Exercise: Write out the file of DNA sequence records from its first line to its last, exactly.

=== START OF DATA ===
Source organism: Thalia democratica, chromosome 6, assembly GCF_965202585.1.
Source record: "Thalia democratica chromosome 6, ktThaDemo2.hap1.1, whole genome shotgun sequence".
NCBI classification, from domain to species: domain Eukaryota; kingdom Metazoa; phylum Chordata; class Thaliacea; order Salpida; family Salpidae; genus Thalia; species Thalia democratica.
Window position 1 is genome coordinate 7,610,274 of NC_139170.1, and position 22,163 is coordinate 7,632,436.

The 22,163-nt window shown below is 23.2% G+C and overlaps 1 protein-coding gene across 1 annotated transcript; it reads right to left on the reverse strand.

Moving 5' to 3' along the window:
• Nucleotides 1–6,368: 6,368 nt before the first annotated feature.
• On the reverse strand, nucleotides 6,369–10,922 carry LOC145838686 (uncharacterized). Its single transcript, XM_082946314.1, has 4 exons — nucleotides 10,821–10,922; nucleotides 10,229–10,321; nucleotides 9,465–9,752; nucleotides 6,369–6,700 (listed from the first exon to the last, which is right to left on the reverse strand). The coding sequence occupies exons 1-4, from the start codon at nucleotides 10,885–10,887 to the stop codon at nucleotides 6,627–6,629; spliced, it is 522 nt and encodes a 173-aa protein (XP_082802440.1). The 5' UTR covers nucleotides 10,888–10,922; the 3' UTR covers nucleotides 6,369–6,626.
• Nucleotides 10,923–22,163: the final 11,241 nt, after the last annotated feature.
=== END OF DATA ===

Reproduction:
Source organism: Thalia democratica, chromosome 6, assembly GCF_965202585.1.
Source record: "Thalia democratica chromosome 6, ktThaDemo2.hap1.1, whole genome shotgun sequence".
NCBI classification, from domain to species: domain Eukaryota; kingdom Metazoa; phylum Chordata; class Thaliacea; order Salpida; family Salpidae; genus Thalia; species Thalia democratica.
Window position 1 is genome coordinate 7,610,274 of NC_139170.1, and position 22,163 is coordinate 7,632,436.

The 22,163-nt window shown below is 23.2% G+C and overlaps 1 protein-coding gene across 1 annotated transcript; it reads right to left on the reverse strand.

Moving 5' to 3' along the window:
• Nucleotides 1–6,368: 6,368 nt before the first annotated feature.
• On the reverse strand, nucleotides 6,369–10,922 carry LOC145838686 (uncharacterized). Its single transcript, XM_082946314.1, has 4 exons — nucleotides 10,821–10,922; nucleotides 10,229–10,321; nucleotides 9,465–9,752; nucleotides 6,369–6,700 (listed from the first exon to the last, which is right to left on the reverse strand). The coding sequence occupies exons 1-4, from the start codon at nucleotides 10,885–10,887 to the stop codon at nucleotides 6,627–6,629; spliced, it is 522 nt and encodes a 173-aa protein (XP_082802440.1). The 5' UTR covers nucleotides 10,888–10,922; the 3' UTR covers nucleotides 6,369–6,626.
• Nucleotides 10,923–22,163: the final 11,241 nt, after the last annotated feature.